From September 15 through October 15, we celebrate the history, culture, and contributions of Americans whose ancestry derives from Spain, Mexico, the Caribbean, and Central and South America. The month, in actuality a 30-day period spanning two months, owes its unorthodox time frame to its origins (originally a week-long observation started under President Lyndon B. Johnson, it was expanded to a month under President Ronald Reagan) and to historical convenience (the first days coincide with the independence celebrations of Costa Rica, El Salvador, Guatemala, Honduras, Nicaragua, Mexico, and Chile and the final days encompass Columbus Day or Día de la Raza). During this time, the Library of Congress in partnership with a number of archives, repositories, and various organizations sponsor exhibits and collections dedicated to telling the story of Hispanic American history.
Here at the University of Houston Special Collections, we celebrate the opportunity to be part of that collective voice as we make available for study our Hispanic Collections. Rich with research potential and always in-demand from scholars, highlights from the collections include the Alonso S. Perales Papers (diplomat, civil-rights lawyer, and one of the founders of LULAC), the Leonor Villegas de Magnón Papers (educator and founder of La Cruz Blanca), and the Mexico Documents Collection (holding manuscript materials dating as far back as 1570). A collection that should increase in its value to researchers over the years are the sizable Arte Público Press Records (the oldest and largest Latino publishing house in the U.S., based here at the University of Houston) and materials related to their award-winning work with the Recovering the U.S. Hispanic Literary Heritage Project.
Over the next month we will take a closer look at the impact of these collections on scholarship related to Hispanic American history. We encourage you, in your own observations over the next month and all year long, to visit UH Special Collections and experience the archives holding that rich history.
On Tuesday, September 16th at 4:00 p.m., the University of Houston Special Collections will host an event sponsored by the University of Houston Libraries and the University of Houston LGBT Resource Center. “Life With Books: Collecting, Reading, and Teaching LGBTQI Literature” will feature talks from book collector Edward Lukasek, the generous donor of the Edward Lukasek Book Collection, and Dr. Natalie Houston of the UH English Department and Co-Director for the Periodical Poetry Index.
“Life With Books…” will take place in the Evans Room of Special Collections on the second floor of the M.D. Anderson Library and will be followed by a reception. Intended to serve as a complement to “LGBTQI Literature: Celebrated Classics and Contemporary Works,” currently on exhibition on the first floor of the M.D. Anderson Library, this panel discussion was scheduled for the last weeks of the exhibit’s run to allow increased opportunities for students to attend. Students of all disciplines, interested in the history and study of LGBTQI literature, are encouraged to attend this unique opportunity to meet and hear from our distinguished panelists. For more information, see the attached poster and we look forward to seeing everyone on Tuesday!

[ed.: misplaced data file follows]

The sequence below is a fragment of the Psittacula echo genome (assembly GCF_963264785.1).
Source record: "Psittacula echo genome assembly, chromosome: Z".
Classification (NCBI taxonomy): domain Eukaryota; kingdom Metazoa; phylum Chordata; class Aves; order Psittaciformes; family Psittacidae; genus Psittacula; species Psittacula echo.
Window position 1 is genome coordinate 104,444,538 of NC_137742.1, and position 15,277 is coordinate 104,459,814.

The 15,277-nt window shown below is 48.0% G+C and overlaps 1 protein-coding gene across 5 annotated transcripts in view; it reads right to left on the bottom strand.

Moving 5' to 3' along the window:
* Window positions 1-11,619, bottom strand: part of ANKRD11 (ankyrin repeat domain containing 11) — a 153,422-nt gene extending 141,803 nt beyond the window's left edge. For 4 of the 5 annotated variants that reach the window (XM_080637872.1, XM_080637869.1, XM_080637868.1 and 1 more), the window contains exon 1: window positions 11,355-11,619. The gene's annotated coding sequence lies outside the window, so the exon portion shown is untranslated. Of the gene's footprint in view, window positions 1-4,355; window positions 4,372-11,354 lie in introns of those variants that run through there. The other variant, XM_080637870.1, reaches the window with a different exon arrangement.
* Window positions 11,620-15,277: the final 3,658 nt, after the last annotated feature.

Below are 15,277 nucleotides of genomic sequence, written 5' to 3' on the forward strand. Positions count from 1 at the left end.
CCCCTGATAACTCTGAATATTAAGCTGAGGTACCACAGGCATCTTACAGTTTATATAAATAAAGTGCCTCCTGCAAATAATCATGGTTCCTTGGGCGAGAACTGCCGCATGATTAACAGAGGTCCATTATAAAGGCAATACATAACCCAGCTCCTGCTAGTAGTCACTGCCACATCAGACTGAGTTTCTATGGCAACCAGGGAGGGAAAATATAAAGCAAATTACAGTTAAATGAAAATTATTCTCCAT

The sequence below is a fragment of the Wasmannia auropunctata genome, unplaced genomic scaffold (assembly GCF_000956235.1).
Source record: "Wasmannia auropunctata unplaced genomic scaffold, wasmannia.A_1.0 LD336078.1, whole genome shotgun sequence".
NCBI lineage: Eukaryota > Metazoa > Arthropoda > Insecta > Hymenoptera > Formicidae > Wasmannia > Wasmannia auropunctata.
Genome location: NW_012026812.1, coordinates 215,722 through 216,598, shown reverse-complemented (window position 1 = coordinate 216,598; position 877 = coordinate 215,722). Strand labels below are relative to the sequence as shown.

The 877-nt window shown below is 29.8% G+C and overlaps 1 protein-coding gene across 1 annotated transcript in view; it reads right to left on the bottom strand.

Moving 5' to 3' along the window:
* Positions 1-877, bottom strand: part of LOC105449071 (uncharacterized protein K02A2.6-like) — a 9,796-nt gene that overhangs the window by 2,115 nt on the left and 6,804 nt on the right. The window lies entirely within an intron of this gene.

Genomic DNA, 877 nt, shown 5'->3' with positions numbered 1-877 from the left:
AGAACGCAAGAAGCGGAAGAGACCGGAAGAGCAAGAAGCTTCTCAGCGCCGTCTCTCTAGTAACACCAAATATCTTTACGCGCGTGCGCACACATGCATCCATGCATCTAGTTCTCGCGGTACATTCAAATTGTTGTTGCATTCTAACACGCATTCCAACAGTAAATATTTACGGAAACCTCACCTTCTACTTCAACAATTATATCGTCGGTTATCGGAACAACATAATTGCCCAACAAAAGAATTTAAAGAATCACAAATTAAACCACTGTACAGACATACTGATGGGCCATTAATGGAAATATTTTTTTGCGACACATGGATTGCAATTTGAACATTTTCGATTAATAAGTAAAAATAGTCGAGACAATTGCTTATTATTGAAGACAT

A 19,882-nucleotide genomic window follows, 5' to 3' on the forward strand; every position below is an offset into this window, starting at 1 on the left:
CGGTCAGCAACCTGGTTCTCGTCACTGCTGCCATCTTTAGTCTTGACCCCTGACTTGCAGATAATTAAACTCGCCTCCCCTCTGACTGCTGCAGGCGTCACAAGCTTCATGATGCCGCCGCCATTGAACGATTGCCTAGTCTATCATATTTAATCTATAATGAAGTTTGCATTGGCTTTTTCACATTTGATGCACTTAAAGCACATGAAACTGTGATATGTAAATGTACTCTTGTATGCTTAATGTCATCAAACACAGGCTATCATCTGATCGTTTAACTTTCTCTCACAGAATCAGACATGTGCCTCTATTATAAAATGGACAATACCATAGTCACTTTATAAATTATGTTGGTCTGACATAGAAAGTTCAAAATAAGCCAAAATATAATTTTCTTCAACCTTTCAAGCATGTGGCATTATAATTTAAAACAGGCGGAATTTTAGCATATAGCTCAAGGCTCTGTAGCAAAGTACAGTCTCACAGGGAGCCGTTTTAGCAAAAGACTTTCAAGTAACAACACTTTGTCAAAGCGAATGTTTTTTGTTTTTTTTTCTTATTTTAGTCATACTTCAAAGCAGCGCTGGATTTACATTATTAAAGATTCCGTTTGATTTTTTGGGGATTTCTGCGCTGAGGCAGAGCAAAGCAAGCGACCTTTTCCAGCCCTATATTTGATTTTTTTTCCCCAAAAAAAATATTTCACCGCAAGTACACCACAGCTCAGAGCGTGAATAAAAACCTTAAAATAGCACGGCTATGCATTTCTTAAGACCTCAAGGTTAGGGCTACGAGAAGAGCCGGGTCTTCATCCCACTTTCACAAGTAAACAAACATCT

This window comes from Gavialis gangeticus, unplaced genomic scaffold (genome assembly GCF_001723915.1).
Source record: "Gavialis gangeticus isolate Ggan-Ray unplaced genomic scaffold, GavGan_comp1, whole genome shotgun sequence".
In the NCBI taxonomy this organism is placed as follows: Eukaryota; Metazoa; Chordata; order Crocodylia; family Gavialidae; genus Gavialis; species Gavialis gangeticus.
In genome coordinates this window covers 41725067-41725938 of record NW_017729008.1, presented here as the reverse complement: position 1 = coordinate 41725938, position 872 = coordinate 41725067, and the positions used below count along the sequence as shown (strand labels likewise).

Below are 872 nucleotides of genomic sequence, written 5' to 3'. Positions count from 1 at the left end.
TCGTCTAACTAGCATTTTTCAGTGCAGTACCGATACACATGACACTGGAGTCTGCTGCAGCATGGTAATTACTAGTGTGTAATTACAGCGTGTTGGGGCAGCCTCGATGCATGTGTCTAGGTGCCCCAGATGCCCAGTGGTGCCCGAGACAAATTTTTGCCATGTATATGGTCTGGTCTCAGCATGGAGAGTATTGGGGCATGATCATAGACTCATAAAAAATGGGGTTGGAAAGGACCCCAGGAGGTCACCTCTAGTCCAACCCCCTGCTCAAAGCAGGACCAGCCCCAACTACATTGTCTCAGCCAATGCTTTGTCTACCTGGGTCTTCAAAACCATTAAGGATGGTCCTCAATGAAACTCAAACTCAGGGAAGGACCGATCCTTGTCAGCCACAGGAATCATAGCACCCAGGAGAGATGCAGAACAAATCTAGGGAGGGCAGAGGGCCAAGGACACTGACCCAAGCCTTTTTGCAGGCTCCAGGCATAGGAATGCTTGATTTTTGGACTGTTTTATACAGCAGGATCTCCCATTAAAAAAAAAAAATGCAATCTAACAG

The recent publication of the USS Houston (CA-30) Photographs, adding to the growing Military History Collections at our Digital Library, marks another major milestone and means even more research potential for remote scholars unable to visit our rich USS Houston physical archives and materials.
Pulled from the photographs of the Cruiser Houston Collection, this new digital collection highlights the history of the heavy cruiser and her crew–the survivors, prisoners of war, and those who gave all. The flagship of the Asiatic Fleet during World War II, the Houston fought in the Battle of the Java Sea and to her bitter end at the Battle of Sunda Strait, sinking just after midnight as February turned into March, 1942. Highlights in the collection date back to the naming campaign that gave her our city’s name, include documentation of President Franklin D. Roosevelt’s affinity for the Houston as his vessel of choice for sea voyages and deep sea diversions during his presidency, show haunting scenes from those infamous POW camps, and testify to the resolve of 1,000 “Houston Volunteers” who answered the call sent out by the sinking of the Houston.If these recently published photographs barely scratch your research itch, be sure to also visit the Lt. Robert B. Fulton USS Houston Letters, the William Slough USS Houston Letters, and the USS Houston Blue Bonnet Newsletters, also available for study in our Digital Library. Or, better yet, visit the permanent exhibition of the USS Houston on the second floor of the M.D. Anderson Library and continue your research with a closer look at the larger USS Houston & Military History Collections in the Special Collections Reading Room.